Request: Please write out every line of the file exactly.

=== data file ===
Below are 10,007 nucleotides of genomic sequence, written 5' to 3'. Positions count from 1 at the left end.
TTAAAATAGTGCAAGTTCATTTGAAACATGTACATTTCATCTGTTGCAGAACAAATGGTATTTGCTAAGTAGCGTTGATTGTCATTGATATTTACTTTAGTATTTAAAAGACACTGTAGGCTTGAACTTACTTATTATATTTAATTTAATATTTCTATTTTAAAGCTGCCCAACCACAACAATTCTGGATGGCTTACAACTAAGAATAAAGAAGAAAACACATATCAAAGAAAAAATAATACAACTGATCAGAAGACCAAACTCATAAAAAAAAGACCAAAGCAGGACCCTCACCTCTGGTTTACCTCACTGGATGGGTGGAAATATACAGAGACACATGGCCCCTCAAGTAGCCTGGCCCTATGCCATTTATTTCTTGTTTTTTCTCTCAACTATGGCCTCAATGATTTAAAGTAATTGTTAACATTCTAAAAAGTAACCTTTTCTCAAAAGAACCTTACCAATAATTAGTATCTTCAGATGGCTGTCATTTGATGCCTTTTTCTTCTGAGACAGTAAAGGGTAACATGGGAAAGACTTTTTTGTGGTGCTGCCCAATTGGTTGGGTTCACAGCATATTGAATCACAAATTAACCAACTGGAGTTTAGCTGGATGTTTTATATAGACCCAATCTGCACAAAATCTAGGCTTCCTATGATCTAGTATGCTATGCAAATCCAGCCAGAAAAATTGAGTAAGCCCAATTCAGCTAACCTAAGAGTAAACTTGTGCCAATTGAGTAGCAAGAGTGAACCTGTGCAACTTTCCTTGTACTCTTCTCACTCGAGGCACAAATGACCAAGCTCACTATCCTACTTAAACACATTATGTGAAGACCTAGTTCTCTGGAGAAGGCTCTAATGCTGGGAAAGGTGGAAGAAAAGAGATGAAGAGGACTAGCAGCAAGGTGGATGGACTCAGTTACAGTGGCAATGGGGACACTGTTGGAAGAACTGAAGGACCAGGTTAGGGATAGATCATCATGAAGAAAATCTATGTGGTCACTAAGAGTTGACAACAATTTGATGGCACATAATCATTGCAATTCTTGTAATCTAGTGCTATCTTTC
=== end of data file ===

Below are 10,007 nucleotides of genomic sequence, written 5' to 3'. Positions count from 1 at the left end.
TTAAAATAGTGCAAGTTCATTTGAAACATGTACATTTCATCTGTTGCAGAACAAATGGTATTTGCTAAGTAGCGTTGATTGTCATTGATATTTACTTTAGTATTTAAAAGACACTGTAGGCTTGAACTTACTTATTATATTTAATTTAATATTTCTATTTTAAAGCTGCCCAACCACAACAATTCTGGATGGCTTACAACTAAGAATAAAGAAGAAAACACATATCAAAGAAAAAATAATACAACTGATCAGAAGACCAAACTCATAAAAAAAAGACCAAAGCAGGACCCTCACCTCTGGTTTACCTCACTGGATGGGTGGAAATATACAGAGACACATGGCCCCTCAAGTAGCCTGGCCCTATGCCATTTATTTCTTGTTTTTTCTCTCAACTATGGCCTCAATGATTTAAAGTAATTGTTAACATTCTAAAAAGTAACCTTTTCTCAAAAGAACCTTACCAATAATTAGTATCTTCAGATGGCTGTCATTTGATGCCTTTTTCTTCTGAGACAGTAAAGGGTAACATGGGAAAGACTTTTTTGTGGTGCTGCCCAATTGGTTGGGTTCACAGCATATTGAATCACAAATTAACCAACTGGAGTTTAGCTGGATGTTTTATATAGACCCAATCTGCACAAAATCTAGGCTTCCTATGATCTAGTATGCTATGCAAATCCAGCCAGAAAAATTGAGTAAGCCCAATTCAGCTAACCTAAGAGTAAACTTGTGCCAATTGAGTAGCAAGAGTGAACCTGTGCAACTTTCCTTGTACTCTTCTCACTCGAGGCACAAATGACCAAGCTCACTATCCTACTTAAACACATTATGTGAAGACCTAGTTCTCTGGAGAAGGCTCTAATGCTGGGAAAGGTGGAAGAAAAGAGATGAAGAGGACTAGCAGCAAGGTGGATGGACTCAGTTACAGTGGCAATGGGGACACTGTTGGAAGAACTGAAGGACCAGGTTAGGGATAGATCATCATGAAGAAAATCTATGTGGTCACTAAGAGTTGACAACAATTTGATGGCACATAATCATTGCAATTCTTGTAATCTAGTGCTATCTTTC